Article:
[1] “The missing piece in policy analysis: Social security reform”, American Economic Review, 1996 (86-2), pp. 1-14.

[2] The risk is linked to the instability of financial markets in FDC systems while it is linked to the forecast of the correct evolution of the dependency ratio in PAYG systems. In the latter, there is also a kind of political risk as transfers go from a majority, the workers, towards a minority, the pensioners.

[3] Except in Anglo-Saxon countries where pensions are weakly related to earnings. Strictly speaking, a retirement system is said actuarially fair if its return is equal to the interest rate. Considering that the economic growth rate, which is the retirement system return, is lower than the interest rate, retirement systems could be described more properly as quasi-actuarially fair.

[4] “A Positive Theory of Social Security”, Journal of Economic Growth, 1996 (1-2), pp 277-304.

[5] “How does social security affect economic growth? Evidence from cross-country data”, Journal of Population Economics, 2004 (17), pp. 473-500.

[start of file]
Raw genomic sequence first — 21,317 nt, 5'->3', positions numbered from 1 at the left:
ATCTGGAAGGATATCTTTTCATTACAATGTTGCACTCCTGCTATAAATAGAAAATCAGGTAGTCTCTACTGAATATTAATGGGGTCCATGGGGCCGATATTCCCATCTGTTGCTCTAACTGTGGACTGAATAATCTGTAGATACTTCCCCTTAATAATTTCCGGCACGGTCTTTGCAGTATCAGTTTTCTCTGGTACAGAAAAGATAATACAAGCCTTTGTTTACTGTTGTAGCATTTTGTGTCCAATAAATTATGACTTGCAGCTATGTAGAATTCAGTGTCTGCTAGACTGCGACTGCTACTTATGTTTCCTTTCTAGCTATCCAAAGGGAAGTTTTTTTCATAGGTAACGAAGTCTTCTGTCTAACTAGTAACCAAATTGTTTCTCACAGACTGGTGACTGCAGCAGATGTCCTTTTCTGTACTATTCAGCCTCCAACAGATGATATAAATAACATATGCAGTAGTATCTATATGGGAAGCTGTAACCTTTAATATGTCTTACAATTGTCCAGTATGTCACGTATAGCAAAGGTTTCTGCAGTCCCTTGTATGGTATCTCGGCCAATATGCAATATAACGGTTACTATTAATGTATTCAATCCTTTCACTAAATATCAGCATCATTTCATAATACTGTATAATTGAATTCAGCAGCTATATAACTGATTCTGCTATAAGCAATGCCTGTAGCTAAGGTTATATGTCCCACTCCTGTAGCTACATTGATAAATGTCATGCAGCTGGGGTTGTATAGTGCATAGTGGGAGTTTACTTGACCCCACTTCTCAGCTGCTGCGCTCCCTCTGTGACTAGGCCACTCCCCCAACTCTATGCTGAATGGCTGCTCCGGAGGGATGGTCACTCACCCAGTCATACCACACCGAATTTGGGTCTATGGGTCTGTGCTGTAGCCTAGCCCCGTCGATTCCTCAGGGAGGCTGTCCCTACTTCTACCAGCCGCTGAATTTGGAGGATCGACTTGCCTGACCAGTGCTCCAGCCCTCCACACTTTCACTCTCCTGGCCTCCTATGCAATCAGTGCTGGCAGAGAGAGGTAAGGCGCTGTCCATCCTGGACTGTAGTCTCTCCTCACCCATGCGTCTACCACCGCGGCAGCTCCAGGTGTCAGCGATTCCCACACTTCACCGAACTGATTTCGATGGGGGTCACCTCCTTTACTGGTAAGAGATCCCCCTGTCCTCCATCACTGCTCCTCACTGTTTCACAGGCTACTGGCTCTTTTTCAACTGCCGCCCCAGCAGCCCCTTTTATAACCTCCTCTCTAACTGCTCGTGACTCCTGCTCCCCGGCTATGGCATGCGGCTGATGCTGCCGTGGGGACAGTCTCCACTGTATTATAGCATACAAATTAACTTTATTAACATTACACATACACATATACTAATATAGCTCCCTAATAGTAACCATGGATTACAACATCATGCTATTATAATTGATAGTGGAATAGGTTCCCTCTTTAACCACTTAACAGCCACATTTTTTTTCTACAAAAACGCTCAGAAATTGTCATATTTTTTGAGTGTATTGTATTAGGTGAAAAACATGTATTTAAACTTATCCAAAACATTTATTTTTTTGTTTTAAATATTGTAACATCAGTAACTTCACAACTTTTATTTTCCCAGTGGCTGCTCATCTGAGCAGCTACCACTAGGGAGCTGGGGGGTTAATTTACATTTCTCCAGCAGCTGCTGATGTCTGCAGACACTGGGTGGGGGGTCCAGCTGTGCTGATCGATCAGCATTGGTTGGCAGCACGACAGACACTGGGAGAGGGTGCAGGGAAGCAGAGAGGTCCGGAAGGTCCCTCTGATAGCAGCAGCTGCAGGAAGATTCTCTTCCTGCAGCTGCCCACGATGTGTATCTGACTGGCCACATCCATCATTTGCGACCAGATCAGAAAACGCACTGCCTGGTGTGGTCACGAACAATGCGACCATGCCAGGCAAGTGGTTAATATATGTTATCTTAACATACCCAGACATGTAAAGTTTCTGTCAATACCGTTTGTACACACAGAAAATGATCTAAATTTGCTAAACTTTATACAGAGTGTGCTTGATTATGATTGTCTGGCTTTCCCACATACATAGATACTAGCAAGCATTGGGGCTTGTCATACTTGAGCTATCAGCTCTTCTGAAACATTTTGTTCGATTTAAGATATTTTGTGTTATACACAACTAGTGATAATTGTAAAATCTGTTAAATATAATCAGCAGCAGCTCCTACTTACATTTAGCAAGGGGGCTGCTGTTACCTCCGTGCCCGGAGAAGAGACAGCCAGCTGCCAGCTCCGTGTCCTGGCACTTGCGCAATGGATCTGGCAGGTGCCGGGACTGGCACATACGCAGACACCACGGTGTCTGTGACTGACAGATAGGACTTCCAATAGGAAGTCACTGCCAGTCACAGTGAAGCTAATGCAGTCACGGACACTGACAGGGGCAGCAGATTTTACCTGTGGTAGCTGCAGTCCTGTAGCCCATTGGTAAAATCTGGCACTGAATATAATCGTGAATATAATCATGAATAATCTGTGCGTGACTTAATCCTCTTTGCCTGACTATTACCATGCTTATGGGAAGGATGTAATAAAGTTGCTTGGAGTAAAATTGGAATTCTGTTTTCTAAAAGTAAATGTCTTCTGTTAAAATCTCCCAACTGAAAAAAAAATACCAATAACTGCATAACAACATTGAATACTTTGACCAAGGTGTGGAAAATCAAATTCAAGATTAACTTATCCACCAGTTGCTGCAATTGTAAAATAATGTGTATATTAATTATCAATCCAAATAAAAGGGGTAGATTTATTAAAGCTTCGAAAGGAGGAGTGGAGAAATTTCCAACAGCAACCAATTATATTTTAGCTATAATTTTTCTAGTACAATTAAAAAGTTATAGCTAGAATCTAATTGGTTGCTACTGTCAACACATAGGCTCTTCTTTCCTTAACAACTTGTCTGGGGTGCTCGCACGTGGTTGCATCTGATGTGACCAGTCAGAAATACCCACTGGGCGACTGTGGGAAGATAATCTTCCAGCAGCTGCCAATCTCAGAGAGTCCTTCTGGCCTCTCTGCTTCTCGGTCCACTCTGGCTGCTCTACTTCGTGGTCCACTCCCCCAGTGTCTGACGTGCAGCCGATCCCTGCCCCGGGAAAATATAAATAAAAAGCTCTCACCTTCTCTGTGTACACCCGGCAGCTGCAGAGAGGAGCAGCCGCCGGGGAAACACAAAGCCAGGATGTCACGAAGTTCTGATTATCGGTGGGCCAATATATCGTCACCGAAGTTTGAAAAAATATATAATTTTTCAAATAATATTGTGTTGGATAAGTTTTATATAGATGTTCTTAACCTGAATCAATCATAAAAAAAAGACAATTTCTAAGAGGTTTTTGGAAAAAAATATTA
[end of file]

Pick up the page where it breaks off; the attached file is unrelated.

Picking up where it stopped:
[6] “Transfers to families with children as a principal-agent problem”, Journal of Public Economics, 2003 (87), pp. 1165-1172.

[7] “How to avoid a pension crisis: a question of intelligent system design”, CESifo Economic Studies, 2010 (56), pp. 21-37.

[8] The measure costs 5.7 billions Euros according to the Moreau report in 2013. In addition, as subsidies are proportional, they benefit more high-income earners and consequently also men.

[9] “Growth and social security: the role of human capital”, European Journal of Political Economy, 2000 (16), pp. 673-683.

[10] “Systèmes de retraite par répartition, mode de calcul des droits à pension et croissance”, Louvain Economic Review, 2001 (67-4), pp. 357-380.

[11] “Social security benefit rules, growth and inequality”, Journal of Macroeconomics, 2003 (25), pp. 47-71.